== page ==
All of that makes ZR sound bad, but it really is quite good, especially when it is expressed as runs saved or earned so that a person can combine it with offensive RC or linear weights. All of those things that ZR does not account for (which UZR does) tend to even out in the long run, so the larger the sample, the more ZR will agree with UZR and other good PBP-based metrics. There is still much work to be done with defensive metrics, but most of the work is in recording more granular data (like the exact speed, trajectory and “hang time” of batted balls, and the location of the fielders before the play emerges) and making the best use of that data. I think that we are 90% of the way there though, at least as far as UZR and other good PBP metrics are concerned. Some people would disagree with me.
8) What flaws, if any, can you point out in your own metric as well as in the other aforementioned metrics?
MGL: I think I addressed some of that already. The accuracy of the data being recorded is always a problem. Also, not knowing the exact position of the fielders is a problem. Discretionary plays, like a fly ball that more than one fielder can easily catch is problematic as well.
Most of the metrics can make better use of subjective information, which is not usually included in the data. For example, knowing that a certain play was “easy and routine” in the opinion of the observer/data recorder, or “spectacular,” or “could not have been gotten by anyone,” is extremely useful information above and beyond the location of the batted ball, and even the location of the fielder as well. None of the metrics mentioned herein utilize such information as far as I am aware (although there are proprietary systems that do). I am currently working on adding some subjective data to UZR (STATS provides a “judgment” on all plays made).
The ideal system or “holy grail” of defense metrics really is a combination of objective “data crunching” (using very granular data of course) and subjective observation (on a play by play basis – I am not taking about traditional “scouting”). That is true for offense and even pitching, BTW.
9) For offensive statistics, which publicly available statistic do you think encompasses the best combination of value-adding features of batters? I know you prefer your version of linear weights(SLWTS) which incorporate baserunning and defense. Is there the publicly available data to construct a reasonable facsimile of those? Also, what is your preferred method of evaluating pitchers, and do you treat relievers and starters separately? If you had to use publicly available stats without calculation for evaluating hitters and pitchers, what would you choose?
MGL: Let me start by saying this. I don’t know what you mean by “value-adding features.” Whenever I talk about a metric for evaluating batters or pitchers (or for defense), I am talking about a player’s “true talent.” IOW, it answers the question, “Who would you rather have on your team (a generic team) in the future if you were interested in winning the most games you could (not counting playing time or chances of injury)?” As far as value in the past or in a certain context, as in evaluating past performance for an MVP-type award, I don’t know what the best statistics are, and that doesn’t interest me anyway. So keep that in mind as I answer these questions.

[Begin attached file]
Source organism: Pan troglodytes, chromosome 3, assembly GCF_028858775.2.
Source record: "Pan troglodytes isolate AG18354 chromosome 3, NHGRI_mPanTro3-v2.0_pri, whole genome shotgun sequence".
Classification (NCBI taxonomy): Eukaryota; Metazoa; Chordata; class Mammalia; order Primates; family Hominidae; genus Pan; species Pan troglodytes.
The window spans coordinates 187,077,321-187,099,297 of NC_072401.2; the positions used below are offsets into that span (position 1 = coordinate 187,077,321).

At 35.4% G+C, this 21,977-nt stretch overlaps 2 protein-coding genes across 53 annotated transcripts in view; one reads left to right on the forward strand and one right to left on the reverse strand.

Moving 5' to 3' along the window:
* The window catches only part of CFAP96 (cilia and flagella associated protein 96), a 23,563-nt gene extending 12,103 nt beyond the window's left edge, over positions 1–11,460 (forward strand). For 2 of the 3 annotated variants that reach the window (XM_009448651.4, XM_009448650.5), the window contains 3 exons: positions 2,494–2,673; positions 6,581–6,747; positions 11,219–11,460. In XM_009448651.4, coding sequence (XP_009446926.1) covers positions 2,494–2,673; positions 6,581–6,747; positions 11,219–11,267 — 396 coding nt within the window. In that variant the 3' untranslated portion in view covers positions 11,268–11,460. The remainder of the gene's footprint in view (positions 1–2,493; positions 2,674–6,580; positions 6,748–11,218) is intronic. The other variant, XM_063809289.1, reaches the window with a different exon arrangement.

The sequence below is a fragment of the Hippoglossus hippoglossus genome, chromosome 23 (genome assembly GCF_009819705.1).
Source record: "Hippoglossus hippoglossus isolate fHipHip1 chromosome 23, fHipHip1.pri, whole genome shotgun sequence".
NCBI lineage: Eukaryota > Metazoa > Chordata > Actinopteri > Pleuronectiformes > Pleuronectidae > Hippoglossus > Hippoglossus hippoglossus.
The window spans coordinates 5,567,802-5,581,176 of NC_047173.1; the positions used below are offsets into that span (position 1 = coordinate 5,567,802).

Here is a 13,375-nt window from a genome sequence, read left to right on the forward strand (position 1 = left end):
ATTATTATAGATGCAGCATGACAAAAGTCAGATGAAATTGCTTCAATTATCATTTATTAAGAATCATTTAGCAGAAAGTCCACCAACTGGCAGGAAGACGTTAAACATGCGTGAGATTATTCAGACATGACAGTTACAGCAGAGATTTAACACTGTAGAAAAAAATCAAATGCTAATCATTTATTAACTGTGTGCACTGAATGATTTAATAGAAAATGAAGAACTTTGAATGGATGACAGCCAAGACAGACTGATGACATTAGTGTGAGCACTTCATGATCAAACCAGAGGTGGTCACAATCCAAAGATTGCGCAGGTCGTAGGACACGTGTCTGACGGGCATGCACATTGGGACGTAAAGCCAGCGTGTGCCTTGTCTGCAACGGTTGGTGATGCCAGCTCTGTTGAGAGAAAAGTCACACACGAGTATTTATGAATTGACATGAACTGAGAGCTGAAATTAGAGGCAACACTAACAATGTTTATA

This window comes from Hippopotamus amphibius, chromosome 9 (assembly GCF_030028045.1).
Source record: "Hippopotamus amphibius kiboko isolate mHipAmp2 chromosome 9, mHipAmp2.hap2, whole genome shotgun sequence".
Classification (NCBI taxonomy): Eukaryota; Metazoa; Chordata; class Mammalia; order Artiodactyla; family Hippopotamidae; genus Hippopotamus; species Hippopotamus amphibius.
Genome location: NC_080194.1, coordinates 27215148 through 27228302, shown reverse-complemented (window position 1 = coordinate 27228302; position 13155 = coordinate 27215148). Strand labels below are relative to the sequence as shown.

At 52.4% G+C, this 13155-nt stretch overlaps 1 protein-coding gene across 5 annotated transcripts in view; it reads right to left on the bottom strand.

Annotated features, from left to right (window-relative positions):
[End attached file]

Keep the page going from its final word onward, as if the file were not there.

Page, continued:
Let me start with the last one. Of course, these days when you say “publicly available,” that could mean on Baseball Prospectus or it could mean on ESPN or Fox Sports. If you mean “mainstream publicly available,” which I assume you do, then ERA and OPS are the best stats to use. Anything else (mainstream) adds nothing to the argument. Keep in mind a few things if you use raw OPS or ERA. One, one year does not a projection (or an estimate of “true talent”) make. IOW, sample size beware, and learn how to do some rudimentary “regression toward the mean.”
Two, always place raw numbers into context with league averages. For example, in 2001, the strike zone was changed and league average OPS and ERA went down. The players’ overall talent did not change.
Three, even without any numbers, mentally do some park adjusting if you can. A player who plays half in games in Colorado will not have nearly the same raw numbers as an equivalently talented player who plays half his games in Dodger Stadium. We all know that though, right?
Four, you really should compare players at the same defensive position or mentally make an adjustment for that position. For example, the average first baseman hits 20 runs per year or around 100 points better in OPS. So if you are comparing one player to another and they play different positions make sure you at least mentally make some kind of positional adjustment. As a rule of thumb, first basemen and corner OF’ers are 10 runs better per year at hitting than the league average batter, CF’ers and third baseman are average, second baseman are 5 runs worse, SS are 10 runs worse, and catchers are 15 runs worse.